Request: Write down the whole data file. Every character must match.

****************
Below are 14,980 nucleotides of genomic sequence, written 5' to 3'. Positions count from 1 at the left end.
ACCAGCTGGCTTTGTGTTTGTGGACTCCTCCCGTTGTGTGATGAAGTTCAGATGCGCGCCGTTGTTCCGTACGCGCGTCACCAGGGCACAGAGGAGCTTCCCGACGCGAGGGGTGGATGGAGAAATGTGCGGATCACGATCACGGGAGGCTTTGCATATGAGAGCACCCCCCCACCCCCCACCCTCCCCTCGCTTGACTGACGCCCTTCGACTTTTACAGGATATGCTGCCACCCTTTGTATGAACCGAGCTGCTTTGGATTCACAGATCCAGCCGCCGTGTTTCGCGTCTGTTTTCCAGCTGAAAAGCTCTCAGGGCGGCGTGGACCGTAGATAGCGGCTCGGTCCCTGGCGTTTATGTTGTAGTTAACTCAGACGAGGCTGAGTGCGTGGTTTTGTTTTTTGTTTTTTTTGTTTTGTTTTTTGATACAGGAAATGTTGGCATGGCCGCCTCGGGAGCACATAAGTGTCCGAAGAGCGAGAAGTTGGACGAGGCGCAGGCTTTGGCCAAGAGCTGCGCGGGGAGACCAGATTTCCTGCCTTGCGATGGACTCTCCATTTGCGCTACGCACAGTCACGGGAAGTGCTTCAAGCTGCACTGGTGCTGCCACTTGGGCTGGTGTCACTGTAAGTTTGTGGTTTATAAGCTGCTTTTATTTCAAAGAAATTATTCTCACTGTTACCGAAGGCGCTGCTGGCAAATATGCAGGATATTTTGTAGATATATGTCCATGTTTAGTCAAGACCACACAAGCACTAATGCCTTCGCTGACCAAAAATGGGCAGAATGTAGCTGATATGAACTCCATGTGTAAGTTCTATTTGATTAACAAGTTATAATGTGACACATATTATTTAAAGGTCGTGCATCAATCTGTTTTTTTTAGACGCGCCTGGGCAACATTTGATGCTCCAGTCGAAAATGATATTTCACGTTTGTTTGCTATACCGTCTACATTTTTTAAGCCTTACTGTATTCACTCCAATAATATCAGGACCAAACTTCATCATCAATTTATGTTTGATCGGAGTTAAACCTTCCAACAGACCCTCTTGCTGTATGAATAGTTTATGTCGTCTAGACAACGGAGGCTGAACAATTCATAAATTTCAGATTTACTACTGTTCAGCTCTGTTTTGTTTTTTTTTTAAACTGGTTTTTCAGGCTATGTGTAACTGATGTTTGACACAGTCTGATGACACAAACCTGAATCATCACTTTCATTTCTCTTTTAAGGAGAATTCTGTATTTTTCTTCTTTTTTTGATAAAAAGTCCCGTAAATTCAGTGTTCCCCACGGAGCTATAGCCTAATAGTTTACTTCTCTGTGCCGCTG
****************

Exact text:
Below are 14,980 nucleotides of genomic sequence, written 5' to 3'. Positions count from 1 at the left end.
ACCAGCTGGCTTTGTGTTTGTGGACTCCTCCCGTTGTGTGATGAAGTTCAGATGCGCGCCGTTGTTCCGTACGCGCGTCACCAGGGCACAGAGGAGCTTCCCGACGCGAGGGGTGGATGGAGAAATGTGCGGATCACGATCACGGGAGGCTTTGCATATGAGAGCACCCCCCCACCCCCCACCCTCCCCTCGCTTGACTGACGCCCTTCGACTTTTACAGGATATGCTGCCACCCTTTGTATGAACCGAGCTGCTTTGGATTCACAGATCCAGCCGCCGTGTTTCGCGTCTGTTTTCCAGCTGAAAAGCTCTCAGGGCGGCGTGGACCGTAGATAGCGGCTCGGTCCCTGGCGTTTATGTTGTAGTTAACTCAGACGAGGCTGAGTGCGTGGTTTTGTTTTTTGTTTTTTTTGTTTTGTTTTTTGATACAGGAAATGTTGGCATGGCCGCCTCGGGAGCACATAAGTGTCCGAAGAGCGAGAAGTTGGACGAGGCGCAGGCTTTGGCCAAGAGCTGCGCGGGGAGACCAGATTTCCTGCCTTGCGATGGACTCTCCATTTGCGCTACGCACAGTCACGGGAAGTGCTTCAAGCTGCACTGGTGCTGCCACTTGGGCTGGTGTCACTGTAAGTTTGTGGTTTATAAGCTGCTTTTATTTCAAAGAAATTATTCTCACTGTTACCGAAGGCGCTGCTGGCAAATATGCAGGATATTTTGTAGATATATGTCCATGTTTAGTCAAGACCACACAAGCACTAATGCCTTCGCTGACCAAAAATGGGCAGAATGTAGCTGATATGAACTCCATGTGTAAGTTCTATTTGATTAACAAGTTATAATGTGACACATATTATTTAAAGGTCGTGCATCAATCTGTTTTTTTTAGACGCGCCTGGGCAACATTTGATGCTCCAGTCGAAAATGATATTTCACGTTTGTTTGCTATACCGTCTACATTTTTTAAGCCTTACTGTATTCACTCCAATAATATCAGGACCAAACTTCATCATCAATTTATGTTTGATCGGAGTTAAACCTTCCAACAGACCCTCTTGCTGTATGAATAGTTTATGTCGTCTAGACAACGGAGGCTGAACAATTCATAAATTTCAGATTTACTACTGTTCAGCTCTGTTTTGTTTTTTTTTTAAACTGGTTTTTCAGGCTATGTGTAACTGATGTTTGACACAGTCTGATGACACAAACCTGAATCATCACTTTCATTTCTCTTTTAAGGAGAATTCTGTATTTTTCTTCTTTTTTTGATAAAAAGTCCCGTAAATTCAGTGTTCCCCACGGAGCTATAGCCTAATAGTTTACTTCTCTGTGCCGCTG